…The diagram which is to affect thro’ the Eyes what we fail to convey to the public through their word-proof ears.— Florence Nightingale
One’s destination is never a place but rather a new way of looking at things.— Henry Miller
Leadership is the big skill of getting groups of people to complete the right work.— Clark Aldrich
At SXSW I had the pleasure of sitting in on Andy Barr’s and Sarada Peri’s 37 Practical Tips to Help You Write & Speak Better. Much of these focused on simplicity of grammar and content, and reminded me of the writer’s vow of chastity my husband conceived back in 2007. Since then, my first drafts attempt to follow the below rules as much as possible. Only then do I go back and add anything more, trying to restrain myself to choices that add clarity.
So here it is.
Just as Lars Von Trier and Thomas Vinterberg wrote the film maker’s vow of chastity (also know as Dogme 95), so Bart has proposed a writer’s vow of chastity.
A draft of the rules as of August 4, 2007:
The writer’s vow of chastity
The writer will use no modifiers.
- No adverbs.
- No adjectives.
The writer should act as a behaviorist.
- No words describing emotion.
- The writer will not make the reader directly privy to a character’s thoughts (no interior dialogue or interior monologue).
The writer may break these rules only when it is unavoidable.
The above may be summarized as, “Not doing the reader’s work for them*.”
*The summary references advice from C.S. Lewis to his students:
Don’t say it was “delightful;” make us say “delightful” when we’ve read the description. You see, all those words (horrifying, wonderful, hideous, exquisite) are only like saying to your readers “Please will you do the job for me.”
Barr and Peri also provided a page with the 37 tips, on which I took copious notes. Here it is—enjoy!
Originally posted on alexfiles.com.
Simulations are powerful when students need to be engaged more than they are. Clearly, this is an area in which distributed classrooms have suffered, as death by PowerPoint has not just been refined in many programs but almost weaponized to military specifications.— Clark Aldrich
For a little over two years, I left work and went to a particular bus stop on Elliott & Western in Seattle. So I spent a little time every day looking at this building, near the base of a hill leading up to the Queen Anne Hill area.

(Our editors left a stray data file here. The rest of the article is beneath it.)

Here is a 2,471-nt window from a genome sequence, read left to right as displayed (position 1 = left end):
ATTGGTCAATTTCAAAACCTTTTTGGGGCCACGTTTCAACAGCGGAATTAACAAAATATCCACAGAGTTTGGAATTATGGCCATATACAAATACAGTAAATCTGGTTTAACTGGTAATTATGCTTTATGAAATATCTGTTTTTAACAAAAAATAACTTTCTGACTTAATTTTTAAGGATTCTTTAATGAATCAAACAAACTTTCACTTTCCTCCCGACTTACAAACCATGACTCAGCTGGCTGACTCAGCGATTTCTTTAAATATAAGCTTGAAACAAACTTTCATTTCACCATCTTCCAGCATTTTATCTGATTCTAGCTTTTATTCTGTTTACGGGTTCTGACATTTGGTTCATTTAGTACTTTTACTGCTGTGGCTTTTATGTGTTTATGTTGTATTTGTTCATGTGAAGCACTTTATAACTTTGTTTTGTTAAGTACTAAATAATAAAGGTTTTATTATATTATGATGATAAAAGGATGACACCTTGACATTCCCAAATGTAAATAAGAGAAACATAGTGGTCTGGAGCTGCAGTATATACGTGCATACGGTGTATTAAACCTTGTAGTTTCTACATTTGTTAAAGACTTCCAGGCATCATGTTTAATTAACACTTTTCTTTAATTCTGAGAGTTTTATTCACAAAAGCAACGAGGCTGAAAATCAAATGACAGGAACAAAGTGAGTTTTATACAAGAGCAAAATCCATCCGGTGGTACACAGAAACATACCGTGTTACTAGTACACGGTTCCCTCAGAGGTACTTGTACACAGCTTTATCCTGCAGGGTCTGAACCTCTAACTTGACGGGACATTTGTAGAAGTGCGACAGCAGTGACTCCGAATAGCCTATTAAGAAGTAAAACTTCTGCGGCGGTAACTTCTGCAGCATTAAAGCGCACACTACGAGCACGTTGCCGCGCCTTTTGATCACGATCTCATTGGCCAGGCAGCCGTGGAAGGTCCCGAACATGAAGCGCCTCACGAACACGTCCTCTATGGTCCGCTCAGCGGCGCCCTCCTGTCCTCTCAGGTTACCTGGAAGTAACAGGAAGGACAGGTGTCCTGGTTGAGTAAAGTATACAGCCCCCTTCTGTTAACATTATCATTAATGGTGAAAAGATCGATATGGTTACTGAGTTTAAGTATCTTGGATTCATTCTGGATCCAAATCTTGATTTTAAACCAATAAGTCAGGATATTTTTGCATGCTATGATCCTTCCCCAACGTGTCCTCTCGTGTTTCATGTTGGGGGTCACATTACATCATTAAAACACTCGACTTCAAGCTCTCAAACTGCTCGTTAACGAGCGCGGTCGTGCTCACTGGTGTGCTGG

One day, for whatever reason, I turned around and looked behind me. Due to an accident of unusual angles (hills, buildings, streets), suddenly I could see everything the building was hiding from me, including the Space Needle!
The beauty of turning around is that it changes your perspective. Sometimes it even shows you the forest for the trees—or in this case, the neighborhood for the buildings.
So how do you turn around, metaphorically speaking? Here are some straightforward and a couple less obvious methods:
- Try the other person’s perspective on for size. You may not end up agreeing with it, but you’ll understand it better, and this process frequently provides insight into design challenges. You UX people are used to this one.
- Are you looking from the outside in, or UI first? Try flipping it. Do the mental exercise of imagining your web application from the back end out – network to content buckets to databases to identifying the right content to surfacing, navigating, and consuming it. Getting a better understanding of the building blocks will let you do more with your Lego.
- Set yourself challenges that push you beyond your normal boundaries to see the point of view inside someone else’s. For example, find a song you like in all the music genres you can think of.
- Like sitting alone? Join a group. Like groups? Try taking some time away from them.
- Reverse the flow. (No, not that flow.) Does your taxonomy go from broad to specific? Why not try specific to broad? Or, put everything on the same level and make it flat. The meaningful concepts will float to the top.